Computational study of high speed flow on a sliced cone-flap geometry

John Thome, John D. Reinert, Anubhav Dwivedi, Graham V. Candler

Research output: Chapter in Book/Report/Conference proceedingConference contribution

11 Scopus citations


A generic hypersonic vehicle configuration is studied from an in-depth computational standpoint to investigate high speed flow properties and explore future work regarding the stability properties of such a configuration. Geometries such as the Space Shuttle, X-15, ESA ixv, EXPERT, X-37b, and the HTV project are all real world examples of hypersonic configurations that utilize body flap control surfaces to maintain control authority. These projects provide the motivation for understanding the unassumingly complex state of the flow and provide a computational explanation for many of the features that are observed in experimental tests. This paper also presents quantitative comparisons against experimental surface pressure measurements and computational predictions as well as force coefficients for a large range of angles of attack.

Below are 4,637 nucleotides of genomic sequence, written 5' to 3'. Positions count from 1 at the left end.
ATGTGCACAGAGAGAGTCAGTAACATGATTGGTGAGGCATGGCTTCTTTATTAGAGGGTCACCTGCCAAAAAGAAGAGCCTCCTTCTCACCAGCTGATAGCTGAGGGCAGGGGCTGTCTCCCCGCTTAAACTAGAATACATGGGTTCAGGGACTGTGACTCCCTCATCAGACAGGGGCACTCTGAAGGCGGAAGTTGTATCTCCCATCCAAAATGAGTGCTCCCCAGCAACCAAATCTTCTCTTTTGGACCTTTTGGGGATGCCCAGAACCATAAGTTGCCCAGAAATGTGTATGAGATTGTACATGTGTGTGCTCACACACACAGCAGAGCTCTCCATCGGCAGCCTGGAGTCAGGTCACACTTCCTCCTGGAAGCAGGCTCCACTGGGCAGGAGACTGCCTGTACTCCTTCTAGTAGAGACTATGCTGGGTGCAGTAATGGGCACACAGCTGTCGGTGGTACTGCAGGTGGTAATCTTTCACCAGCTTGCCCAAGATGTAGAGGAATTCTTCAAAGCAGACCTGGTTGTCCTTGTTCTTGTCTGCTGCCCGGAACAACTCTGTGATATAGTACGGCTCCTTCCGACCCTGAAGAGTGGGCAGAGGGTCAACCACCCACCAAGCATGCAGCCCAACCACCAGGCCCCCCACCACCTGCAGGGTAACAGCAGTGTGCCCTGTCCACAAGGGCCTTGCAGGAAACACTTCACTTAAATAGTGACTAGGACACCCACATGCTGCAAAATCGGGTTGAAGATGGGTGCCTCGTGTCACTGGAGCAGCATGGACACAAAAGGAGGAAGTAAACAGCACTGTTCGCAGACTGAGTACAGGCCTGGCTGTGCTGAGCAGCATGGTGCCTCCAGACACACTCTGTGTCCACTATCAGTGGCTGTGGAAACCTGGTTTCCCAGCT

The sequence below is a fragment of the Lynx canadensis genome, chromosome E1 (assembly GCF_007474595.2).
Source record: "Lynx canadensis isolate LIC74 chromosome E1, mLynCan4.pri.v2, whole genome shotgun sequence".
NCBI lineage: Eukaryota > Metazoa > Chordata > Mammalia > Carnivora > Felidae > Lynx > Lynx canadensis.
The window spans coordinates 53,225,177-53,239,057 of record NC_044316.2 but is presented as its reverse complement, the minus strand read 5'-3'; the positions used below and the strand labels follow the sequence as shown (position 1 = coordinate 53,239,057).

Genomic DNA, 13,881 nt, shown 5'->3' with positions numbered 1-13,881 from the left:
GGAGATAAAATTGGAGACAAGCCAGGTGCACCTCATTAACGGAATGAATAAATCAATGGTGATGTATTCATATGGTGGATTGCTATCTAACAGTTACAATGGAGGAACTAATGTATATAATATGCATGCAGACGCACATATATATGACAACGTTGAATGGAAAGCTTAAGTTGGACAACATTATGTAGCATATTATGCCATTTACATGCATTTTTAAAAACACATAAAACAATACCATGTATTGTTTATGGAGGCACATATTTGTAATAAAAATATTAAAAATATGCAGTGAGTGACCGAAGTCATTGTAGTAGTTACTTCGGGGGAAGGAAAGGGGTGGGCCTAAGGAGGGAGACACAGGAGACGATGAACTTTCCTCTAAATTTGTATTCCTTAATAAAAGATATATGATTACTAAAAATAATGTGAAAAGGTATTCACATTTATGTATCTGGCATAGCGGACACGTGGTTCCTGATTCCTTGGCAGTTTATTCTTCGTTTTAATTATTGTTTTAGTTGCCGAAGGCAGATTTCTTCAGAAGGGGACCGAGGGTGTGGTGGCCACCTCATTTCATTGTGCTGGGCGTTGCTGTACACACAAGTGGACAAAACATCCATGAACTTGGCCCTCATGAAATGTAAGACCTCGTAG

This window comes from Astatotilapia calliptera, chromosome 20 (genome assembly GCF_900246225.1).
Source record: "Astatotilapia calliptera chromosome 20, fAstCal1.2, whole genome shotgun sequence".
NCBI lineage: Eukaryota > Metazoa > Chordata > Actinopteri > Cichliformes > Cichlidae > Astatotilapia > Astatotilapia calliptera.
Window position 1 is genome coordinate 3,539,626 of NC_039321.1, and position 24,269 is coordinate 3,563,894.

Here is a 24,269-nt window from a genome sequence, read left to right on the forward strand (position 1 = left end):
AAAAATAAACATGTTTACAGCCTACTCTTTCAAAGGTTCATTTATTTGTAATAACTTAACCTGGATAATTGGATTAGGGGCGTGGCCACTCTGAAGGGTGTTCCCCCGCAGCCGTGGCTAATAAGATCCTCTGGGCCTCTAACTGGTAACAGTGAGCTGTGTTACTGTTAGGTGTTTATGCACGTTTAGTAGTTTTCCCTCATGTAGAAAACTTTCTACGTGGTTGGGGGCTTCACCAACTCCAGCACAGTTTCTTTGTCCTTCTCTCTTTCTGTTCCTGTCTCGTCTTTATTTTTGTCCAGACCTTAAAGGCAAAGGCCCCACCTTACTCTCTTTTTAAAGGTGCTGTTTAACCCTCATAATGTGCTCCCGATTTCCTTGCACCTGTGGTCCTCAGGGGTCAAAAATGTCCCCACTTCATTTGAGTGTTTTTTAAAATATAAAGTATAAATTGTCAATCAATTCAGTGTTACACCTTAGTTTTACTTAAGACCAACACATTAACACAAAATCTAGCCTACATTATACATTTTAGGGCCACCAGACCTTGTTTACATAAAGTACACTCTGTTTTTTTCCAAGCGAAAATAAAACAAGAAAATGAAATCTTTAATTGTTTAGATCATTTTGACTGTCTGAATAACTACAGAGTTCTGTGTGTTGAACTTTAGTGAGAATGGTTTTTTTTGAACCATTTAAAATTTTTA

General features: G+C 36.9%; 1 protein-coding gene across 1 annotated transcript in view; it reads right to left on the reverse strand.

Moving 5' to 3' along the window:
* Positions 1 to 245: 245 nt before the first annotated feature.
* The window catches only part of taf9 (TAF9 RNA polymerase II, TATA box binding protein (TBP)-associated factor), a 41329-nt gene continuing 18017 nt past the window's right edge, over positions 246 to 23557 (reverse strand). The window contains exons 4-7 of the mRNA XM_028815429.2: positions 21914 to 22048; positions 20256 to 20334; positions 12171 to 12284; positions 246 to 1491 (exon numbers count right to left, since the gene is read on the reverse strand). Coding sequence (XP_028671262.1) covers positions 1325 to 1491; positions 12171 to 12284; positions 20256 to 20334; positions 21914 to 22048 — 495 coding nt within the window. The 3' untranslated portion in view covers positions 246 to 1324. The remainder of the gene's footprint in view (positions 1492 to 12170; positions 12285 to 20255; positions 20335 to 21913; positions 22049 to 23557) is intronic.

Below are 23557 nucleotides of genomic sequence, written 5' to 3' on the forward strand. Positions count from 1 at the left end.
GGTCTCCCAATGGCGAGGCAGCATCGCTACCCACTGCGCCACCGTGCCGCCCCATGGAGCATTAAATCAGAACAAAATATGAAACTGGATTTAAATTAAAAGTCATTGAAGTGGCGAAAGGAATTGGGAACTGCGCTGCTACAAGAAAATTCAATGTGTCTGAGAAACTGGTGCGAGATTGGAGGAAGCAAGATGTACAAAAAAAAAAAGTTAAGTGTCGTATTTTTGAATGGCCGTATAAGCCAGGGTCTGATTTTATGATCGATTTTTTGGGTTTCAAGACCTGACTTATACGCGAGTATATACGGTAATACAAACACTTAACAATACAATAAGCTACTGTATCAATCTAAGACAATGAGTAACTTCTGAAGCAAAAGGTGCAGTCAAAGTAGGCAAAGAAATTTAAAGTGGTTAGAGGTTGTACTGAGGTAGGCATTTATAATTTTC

Original languageEnglish (US)
Title of host publication2018 Fluid Dynamics Conference
PublisherAmerican Institute of Aeronautics and Astronautics Inc, AIAA
ISBN (Print)9781624105531
StatePublished - 2018
Event48th AIAA Fluid Dynamics Conference, 2018 - Atlanta, United States
Duration: Jun 25 2018Jun 29 2018

Publication series

Name2018 Fluid Dynamics Conference


Other48th AIAA Fluid Dynamics Conference, 2018
Country/TerritoryUnited States

Bibliographical note

Funding Information:
The authors would like to thank Gregory McKiernan for providing experimental conditions of wind tunnel runs and private communications with the authors. This work was sponsored by the Air Force Office of Scientific Research Grant FA9550-17-1-0250 by the Collaborative Center for Aeronautical Sciences (CCAS). The views and conclusions contained herein are those of the authors and should not be interpreted as necessarily representing the official policies or endorsements, either expressed or implied, of the AFOSR or the U.S. Government.

Publisher Copyright:
© 2018, American Institute of Aeronautics and Astronautics Inc, AIAA. All rights reserved.


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